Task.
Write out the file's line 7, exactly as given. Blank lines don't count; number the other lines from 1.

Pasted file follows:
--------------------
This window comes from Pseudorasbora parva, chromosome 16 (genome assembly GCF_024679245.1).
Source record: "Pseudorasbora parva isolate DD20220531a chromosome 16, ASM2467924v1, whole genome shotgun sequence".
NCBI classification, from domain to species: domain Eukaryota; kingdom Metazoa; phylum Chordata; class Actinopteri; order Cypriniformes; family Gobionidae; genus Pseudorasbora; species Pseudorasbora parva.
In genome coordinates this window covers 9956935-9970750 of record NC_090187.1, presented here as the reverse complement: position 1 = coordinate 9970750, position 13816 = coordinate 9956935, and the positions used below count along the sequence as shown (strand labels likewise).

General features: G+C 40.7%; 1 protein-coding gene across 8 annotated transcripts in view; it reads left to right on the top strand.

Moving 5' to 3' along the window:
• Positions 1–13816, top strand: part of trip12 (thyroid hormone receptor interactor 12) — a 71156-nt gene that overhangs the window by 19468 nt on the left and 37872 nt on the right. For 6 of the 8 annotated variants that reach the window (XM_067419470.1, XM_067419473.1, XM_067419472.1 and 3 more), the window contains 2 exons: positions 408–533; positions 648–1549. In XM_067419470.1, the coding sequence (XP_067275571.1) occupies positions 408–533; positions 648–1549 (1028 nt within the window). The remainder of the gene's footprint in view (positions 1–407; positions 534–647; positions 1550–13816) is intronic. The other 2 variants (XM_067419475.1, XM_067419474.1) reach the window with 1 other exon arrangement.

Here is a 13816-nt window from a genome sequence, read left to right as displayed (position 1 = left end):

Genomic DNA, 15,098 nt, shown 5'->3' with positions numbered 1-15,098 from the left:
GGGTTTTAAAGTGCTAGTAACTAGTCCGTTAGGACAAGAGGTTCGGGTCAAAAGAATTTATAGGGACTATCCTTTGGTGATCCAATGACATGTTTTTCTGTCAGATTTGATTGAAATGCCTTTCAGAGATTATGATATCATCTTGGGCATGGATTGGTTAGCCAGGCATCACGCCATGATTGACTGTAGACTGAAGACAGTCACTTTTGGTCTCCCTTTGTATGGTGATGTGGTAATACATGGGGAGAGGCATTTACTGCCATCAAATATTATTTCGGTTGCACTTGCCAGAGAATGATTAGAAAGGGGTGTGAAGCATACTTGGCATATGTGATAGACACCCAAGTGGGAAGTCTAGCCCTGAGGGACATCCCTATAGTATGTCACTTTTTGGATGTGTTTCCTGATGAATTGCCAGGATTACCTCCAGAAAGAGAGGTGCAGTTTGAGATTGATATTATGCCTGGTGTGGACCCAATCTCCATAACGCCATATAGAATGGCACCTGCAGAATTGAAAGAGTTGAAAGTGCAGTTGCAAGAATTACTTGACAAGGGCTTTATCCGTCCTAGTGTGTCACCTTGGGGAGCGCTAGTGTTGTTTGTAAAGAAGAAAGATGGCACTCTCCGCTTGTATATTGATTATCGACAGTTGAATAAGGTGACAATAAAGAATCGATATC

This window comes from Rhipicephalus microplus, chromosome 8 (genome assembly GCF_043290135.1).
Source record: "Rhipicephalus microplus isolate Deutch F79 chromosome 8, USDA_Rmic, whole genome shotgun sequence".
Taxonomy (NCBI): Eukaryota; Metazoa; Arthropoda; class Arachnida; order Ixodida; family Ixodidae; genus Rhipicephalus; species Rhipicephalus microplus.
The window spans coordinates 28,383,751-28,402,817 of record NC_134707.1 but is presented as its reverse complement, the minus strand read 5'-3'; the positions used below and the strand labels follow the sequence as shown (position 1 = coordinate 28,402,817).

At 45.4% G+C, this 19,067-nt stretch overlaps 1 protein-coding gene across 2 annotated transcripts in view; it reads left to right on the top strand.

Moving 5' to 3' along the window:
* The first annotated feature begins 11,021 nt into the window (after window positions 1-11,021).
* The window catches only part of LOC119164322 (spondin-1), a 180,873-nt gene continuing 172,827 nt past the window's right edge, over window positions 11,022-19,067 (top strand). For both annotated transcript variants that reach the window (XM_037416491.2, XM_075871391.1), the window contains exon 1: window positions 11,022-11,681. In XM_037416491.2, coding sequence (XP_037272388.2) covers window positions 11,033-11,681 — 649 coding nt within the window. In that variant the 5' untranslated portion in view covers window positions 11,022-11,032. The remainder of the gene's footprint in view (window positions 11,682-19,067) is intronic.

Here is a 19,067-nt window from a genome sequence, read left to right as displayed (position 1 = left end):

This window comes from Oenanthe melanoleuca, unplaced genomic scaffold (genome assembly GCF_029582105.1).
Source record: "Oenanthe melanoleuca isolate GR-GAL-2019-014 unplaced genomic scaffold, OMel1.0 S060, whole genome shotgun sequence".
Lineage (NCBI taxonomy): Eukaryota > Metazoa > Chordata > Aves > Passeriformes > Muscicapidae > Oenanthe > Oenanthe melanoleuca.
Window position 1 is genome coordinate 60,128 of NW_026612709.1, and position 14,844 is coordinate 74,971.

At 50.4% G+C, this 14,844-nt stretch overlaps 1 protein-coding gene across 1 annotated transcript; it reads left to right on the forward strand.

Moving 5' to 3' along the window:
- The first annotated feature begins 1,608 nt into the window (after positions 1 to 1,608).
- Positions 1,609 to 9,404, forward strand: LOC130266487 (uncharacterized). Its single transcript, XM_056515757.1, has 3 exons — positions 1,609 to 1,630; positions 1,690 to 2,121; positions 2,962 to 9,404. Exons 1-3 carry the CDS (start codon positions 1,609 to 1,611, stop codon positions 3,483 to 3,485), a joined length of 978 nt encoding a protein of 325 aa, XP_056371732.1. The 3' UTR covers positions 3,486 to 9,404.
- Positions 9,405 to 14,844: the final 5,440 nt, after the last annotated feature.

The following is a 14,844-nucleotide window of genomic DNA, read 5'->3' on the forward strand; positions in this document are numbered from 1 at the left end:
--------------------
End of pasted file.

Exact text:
• Positions 1–13816, top strand: part of trip12 (thyroid hormone receptor interactor 12) — a 71156-nt gene that overhangs the window by 19468 nt on the left and 37872 nt on the right. For 6 of the 8 annotated variants that reach the window (XM_067419470.1, XM_067419473.1, XM_067419472.1 and 3 more), the window contains 2 exons: positions 408–533; positions 648–1549. In XM_067419470.1, the coding sequence (XP_067275571.1) occupies positions 408–533; positions 648–1549 (1028 nt within the window). The remainder of the gene's footprint in view (positions 1–407; positions 534–647; positions 1550–13816) is intronic. The other 2 variants (XM_067419475.1, XM_067419474.1) reach the window with 1 other exon arrangement.